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State of the Art in App Cracking

ARTeam ReportARTeam, a group of hackers who – according to their homepage – specialize in reverse engineering released a 29 page report titled “Patching Applications from Apple AppStore with additional protection” that shows the state of the art on iPhone app cracking.

This report was released in partial secrecy on May 16th on the ARTeam download page. No blog article. No announcement. It was only stumbled upon by a German blogger who on condition on anonymity provided it to me after I asked nicely. The report even has a section about “licensing”.

All code included with this tutorial is free to use and modify; we only ask that you mention where you found it.

Ok, I told you where I got it. Now let’s see what goodies it unearths.

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The report details exactly what measures developers can take and are taking to try and protect their apps from being cracked. And then it goes much further and gives detailed instructions on how the authors cracked several well-known apps:

  • Full Screen Web Browser 1.1
  • Robo 1.1.2
  • Faces Visual Dialer 1.2.1
  • mBox Mail 2.01
  • Exzeus 1.3
  • Convertbot 1.1
  • Zen Bound 1.2.1

The examples are ordered in level of difficulty and show which week spots the crackers where able to exploit to crack the apps. You see several levels of complexity on checks on info.plist and the most “advanced” was named the one used in Zen Bound where a calculated hash on info.plist was hidden in a text file.

The report shows that given enough time a resourceful cracker can circumvent most of the checks that developers can think of. So these are the learnings that we can draw from it:

  1. give the crackers much much more work to do. Cracking can be as easy as changing one byte with a hex editor or as difficult as having to patch in a hundred places at once.
  2. don’t show that the app knows it’s cracked for as long as possible. If the cracker does not think it’s protected he will not bother to fire up the debugger and hex editor
  3. if you show an alert asking the user to purchase the app, do that nowhere near your crack detection code. This leads the cracker directly to the piece of code that does the detection
  4. Don’t use obvious methods of doing the “standard checks”. Like using literal strings or building these strings together from single characters.
  5. Crack Protection only pays if you are smart about it. Done wrong it’s like not properly used antibiotics: it makes the Germs stronger!

So far tools like Crackulous only remove the encryption and user-specific data like for example the purchase receipt. But it’s only a matter of time that you will see some too obvious cecks being automatically patched.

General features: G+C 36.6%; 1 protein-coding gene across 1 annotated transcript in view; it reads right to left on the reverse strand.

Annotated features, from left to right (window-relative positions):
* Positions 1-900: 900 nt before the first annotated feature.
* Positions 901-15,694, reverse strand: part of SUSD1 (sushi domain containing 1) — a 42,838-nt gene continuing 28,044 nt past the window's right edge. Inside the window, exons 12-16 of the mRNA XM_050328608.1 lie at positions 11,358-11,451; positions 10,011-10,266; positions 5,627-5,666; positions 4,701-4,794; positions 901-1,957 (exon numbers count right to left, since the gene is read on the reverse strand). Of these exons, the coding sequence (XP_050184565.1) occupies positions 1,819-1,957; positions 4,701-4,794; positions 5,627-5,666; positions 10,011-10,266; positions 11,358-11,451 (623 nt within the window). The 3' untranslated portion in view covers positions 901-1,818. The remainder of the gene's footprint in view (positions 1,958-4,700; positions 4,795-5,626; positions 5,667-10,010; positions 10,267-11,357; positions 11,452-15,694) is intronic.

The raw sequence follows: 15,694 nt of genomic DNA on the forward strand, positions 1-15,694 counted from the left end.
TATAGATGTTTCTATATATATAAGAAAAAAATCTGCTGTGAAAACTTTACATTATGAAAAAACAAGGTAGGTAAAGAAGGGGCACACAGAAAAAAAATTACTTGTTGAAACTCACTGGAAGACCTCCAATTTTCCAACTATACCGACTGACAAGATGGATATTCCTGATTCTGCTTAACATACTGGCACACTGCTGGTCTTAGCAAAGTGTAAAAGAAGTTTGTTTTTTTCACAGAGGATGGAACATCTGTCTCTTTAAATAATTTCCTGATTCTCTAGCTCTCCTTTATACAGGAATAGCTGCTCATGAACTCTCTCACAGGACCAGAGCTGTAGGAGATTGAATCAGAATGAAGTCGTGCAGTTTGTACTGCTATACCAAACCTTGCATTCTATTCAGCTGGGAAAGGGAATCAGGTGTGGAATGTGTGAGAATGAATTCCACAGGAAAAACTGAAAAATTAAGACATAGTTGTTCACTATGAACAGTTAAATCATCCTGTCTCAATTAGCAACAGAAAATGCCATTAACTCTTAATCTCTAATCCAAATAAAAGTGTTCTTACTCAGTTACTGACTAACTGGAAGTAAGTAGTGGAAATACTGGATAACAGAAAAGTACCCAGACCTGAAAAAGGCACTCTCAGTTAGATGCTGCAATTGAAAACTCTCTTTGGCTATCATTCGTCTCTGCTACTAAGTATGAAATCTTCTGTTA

The authors conclude in the final chapter of their work in a way that might give us small-time developers a glimmer of hope:

Apple has restricted the Developers so much that they don’t have many possibilities to check if an app is legally used or not. However even those simple checks may need some time to bypass if the developer invests some time in making them harder to find and to analyze. Without understanding completely how a check is performed it is often not possible to break the protection. 

So the golden equilibrium is reached if you make your apps just complicated enough to crack that the next version is out before the previous one got compromised. Unfortunately there is no sign that our big benefactor Apple will come to the rescue. They still seem to believe that jailbreak prevention is the only necessary method of hindering piracy. And making the third generation iPhone as hack-proof as possible. The jailbreaking battles over original iPhone and iPhone 3G have been all but conceded.

My personal conclusion is that I am glad I automated my protection scheme to an extent that it takes very little time to implement it. It takes just as little time to add more checks and mutate the code to make it more difficult on script kiddies. This saves me and all people who implemented AntiCrack a lot of valuable time that can go into improvements and more updates.

And that’s where our efforts really should be focussed.

Categories: Copy Protection


  1. It wasn’t released in partial secrecy. there were announcements on various RCE forums.

  2. @Franzl, are you not the author of this guide?

  3. maybe 😉

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